College football has not seen this kind of turn over in recent memory with 12 head coaches either being fired or “resigning.” Most of these resignations were either forced or strongly encouraged by alumni or university athletic directors. There are many angles one can use to analyze this coaching carousel that is costing colleges millions of dollars.
The fact is that most of these coaches saw the writing on the wall before the final decision was made because of the attitudes expressed about their performance from fans, bloggers and possibly even their superiors. The harder question to evaluate is whether or not these coaches truly deserved their fate, or if they were just victims of this current “win now” environment.
A few perpetually terrible programs fired their head coaches after (What do you know?) awful seasons. These newly departed individuals include Phil Bennett at SMU, Guy Morris at Baylor, and Ted Roof at Duke, all of whom are probably ecstatic that they can escape from the never-ending losing streaks their teams seem to incur. There can be no defending the performance evaluation of these coaches, but these programs will never be successful because of the lack of support from the universities.
These schools wonder why they cannot seem to win in football, even though Duke was only willing to pay Roof $370,000, or a fraction less than they spend on the uniforms for the basketball team.
No established coach will want to waste his time at any program that pays that kind of money to its football coach while giving its basketball coach a guaranteed lifetime contract for over $4 million a year. This shows a lack of commitment to winning in football that would not encourage anyone to step in so that they can be unemployed within a few years. Good luck to Art Briles, who was just hired by Baylor and will be lucky to see one class of freshmen graduate.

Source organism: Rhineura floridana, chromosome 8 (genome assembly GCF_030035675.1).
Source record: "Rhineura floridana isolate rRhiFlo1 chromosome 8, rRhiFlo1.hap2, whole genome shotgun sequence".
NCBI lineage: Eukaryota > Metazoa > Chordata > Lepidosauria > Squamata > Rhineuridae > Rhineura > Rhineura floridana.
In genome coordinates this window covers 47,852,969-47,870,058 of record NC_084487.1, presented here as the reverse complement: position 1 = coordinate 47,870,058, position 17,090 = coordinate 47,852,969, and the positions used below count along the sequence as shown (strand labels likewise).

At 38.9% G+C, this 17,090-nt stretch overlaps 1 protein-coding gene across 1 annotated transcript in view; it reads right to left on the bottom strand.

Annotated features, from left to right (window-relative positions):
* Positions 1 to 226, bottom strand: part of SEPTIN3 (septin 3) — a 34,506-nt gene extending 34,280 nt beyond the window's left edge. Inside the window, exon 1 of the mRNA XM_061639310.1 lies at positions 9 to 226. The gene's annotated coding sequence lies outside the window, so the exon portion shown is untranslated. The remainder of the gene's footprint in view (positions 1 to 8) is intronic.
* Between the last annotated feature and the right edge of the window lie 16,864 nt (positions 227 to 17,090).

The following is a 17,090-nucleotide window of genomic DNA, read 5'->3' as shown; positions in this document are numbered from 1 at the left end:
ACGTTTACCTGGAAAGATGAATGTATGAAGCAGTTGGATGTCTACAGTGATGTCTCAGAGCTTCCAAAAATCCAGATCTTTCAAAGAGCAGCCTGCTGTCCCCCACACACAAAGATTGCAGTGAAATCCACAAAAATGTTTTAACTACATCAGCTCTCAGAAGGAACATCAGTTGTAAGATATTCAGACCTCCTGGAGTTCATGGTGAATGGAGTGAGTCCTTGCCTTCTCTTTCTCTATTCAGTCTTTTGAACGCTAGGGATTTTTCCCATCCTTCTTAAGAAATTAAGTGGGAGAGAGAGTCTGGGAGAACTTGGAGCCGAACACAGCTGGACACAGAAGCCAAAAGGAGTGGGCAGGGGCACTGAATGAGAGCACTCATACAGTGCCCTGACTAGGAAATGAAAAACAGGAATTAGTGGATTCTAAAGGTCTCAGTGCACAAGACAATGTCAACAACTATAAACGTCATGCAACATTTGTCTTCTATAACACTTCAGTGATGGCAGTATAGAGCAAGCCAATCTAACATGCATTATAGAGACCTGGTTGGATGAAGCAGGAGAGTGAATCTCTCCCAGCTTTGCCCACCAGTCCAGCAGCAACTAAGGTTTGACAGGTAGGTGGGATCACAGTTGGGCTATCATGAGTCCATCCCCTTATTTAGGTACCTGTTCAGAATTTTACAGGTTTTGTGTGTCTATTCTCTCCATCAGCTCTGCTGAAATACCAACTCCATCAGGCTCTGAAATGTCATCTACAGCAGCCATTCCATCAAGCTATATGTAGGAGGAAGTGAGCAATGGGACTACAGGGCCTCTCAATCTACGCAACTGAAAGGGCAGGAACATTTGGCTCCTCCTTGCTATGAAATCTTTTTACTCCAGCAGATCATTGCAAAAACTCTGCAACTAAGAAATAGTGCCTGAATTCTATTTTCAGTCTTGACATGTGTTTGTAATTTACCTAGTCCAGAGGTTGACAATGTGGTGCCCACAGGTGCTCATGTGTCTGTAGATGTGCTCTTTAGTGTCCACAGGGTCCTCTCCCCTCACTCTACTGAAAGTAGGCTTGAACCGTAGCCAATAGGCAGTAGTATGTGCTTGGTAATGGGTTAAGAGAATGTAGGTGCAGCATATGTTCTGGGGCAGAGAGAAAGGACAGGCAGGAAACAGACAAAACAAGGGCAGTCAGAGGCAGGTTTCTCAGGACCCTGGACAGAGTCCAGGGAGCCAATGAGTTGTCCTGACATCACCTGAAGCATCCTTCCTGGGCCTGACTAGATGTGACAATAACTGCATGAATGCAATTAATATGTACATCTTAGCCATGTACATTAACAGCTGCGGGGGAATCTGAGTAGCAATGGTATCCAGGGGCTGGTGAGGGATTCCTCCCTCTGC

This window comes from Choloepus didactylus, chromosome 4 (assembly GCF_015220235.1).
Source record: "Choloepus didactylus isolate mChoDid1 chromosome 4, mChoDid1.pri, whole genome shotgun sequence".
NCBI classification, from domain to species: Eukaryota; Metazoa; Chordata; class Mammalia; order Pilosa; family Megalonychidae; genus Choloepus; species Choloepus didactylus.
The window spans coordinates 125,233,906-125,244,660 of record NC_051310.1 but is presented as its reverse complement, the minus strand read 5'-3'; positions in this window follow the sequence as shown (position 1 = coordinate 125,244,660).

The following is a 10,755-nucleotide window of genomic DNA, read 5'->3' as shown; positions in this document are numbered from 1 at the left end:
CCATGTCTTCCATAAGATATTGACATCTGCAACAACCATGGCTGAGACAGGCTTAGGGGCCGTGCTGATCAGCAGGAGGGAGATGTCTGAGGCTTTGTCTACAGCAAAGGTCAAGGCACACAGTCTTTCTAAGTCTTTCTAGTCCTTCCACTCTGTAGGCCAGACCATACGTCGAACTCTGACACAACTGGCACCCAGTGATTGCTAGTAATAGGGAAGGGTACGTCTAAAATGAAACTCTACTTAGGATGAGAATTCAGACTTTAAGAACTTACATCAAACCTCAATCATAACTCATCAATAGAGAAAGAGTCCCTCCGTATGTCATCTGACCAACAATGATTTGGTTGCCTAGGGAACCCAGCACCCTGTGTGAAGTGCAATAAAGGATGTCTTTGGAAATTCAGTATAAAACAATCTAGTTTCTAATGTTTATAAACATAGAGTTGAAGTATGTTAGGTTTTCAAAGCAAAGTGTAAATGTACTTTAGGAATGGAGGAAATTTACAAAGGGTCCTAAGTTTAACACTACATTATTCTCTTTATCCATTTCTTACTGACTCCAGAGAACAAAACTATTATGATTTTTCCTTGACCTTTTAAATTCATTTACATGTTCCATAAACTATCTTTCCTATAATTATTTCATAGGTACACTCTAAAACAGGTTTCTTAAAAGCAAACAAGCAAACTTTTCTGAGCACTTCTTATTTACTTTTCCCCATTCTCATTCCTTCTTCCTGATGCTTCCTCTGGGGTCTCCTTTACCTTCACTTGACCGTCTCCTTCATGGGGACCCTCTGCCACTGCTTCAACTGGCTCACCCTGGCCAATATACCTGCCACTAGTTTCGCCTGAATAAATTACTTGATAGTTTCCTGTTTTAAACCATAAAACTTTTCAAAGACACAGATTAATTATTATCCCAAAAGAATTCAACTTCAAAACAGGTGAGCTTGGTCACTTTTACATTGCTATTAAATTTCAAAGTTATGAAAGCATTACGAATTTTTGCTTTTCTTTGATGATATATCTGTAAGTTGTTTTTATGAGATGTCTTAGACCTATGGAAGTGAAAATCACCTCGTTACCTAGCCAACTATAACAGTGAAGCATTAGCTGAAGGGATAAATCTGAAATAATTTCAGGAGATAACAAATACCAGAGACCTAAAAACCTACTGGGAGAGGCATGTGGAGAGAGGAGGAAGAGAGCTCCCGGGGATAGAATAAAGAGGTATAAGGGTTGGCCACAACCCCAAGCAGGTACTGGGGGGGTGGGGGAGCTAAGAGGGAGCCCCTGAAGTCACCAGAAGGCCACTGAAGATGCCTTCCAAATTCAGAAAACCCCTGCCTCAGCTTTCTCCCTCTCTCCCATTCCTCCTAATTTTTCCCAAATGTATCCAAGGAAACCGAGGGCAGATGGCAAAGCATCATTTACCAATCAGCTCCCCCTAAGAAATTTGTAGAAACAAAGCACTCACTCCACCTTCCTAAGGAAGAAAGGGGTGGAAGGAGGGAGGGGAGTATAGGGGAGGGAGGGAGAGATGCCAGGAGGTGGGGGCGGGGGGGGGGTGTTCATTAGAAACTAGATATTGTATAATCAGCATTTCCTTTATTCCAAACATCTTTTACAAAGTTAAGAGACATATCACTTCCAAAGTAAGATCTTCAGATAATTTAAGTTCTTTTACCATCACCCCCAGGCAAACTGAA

A few mediocre programs also let their coaches go after losing seasons, including Colorado State’s Sonny Lubick and Mississippi’s Ed Orgeron, while Washington State’s Bill Doba was encouraged to resign. Two other universities who mistakenly believe their football teams are still among the best in the country, Texas A&M and Nebraska, deservedly fired their coaches Dennis Franchione and Bill Callahan, respectively.
Texas A&M does not understand the concept that you cannot be a superior program if you are third in your own state and that the lure of College Station is not quite enough to snatch top recruits.
On the other hand, Nebraska, not comprehending the thoughts of student athletes these days, has a hard time realizing that they’re in NEBRASKA. Texas A&M has already hired former Green Bay Packers head coach Mike Sherman, whose life has regressed from coaching Brett Favre as quarterback to dealing with Steven McGee and whether or not he will be able to complete a pass this week.
Michigan’s Lloyd Carr retired on his own terms, but the three exits that make me scratch my head are Jeff Bower at Southern Miss, Chan Gailey at Georgia Tech, and Houston Nutt at Arkansas, who resigned because of division within the state and has already received a job at Mississippi. Apparently 14 consecutive winning seasons were not enough to keep Bower around, who was forced to resign seeing as Southern Miss believes that every mid-major Division I team should be either this year’s Hawaii or last year’s Boise State.
Gailey and Nutt both led their teams to the championship games of their conferences, the ACC and SEC, just a year ago and now find themselves without those same coaching positions. Both ended this year with winning seasons and Nutt even beat the number one team in the country, LSU Tigers, in their last game of the season.
The expectations that college football fans have placed on their particular programs have become completely ridiculous. That is not to say that some of these changes were not warranted, but rather that people who believe that different coaches will magically make their favorite teams contenders are either highly medicated or hallucinating or both.
The truth is that the best and worst coaches in America are not as different as people seemingly believe and the sooner these fanatics begin to digest this concept the better off we will all be.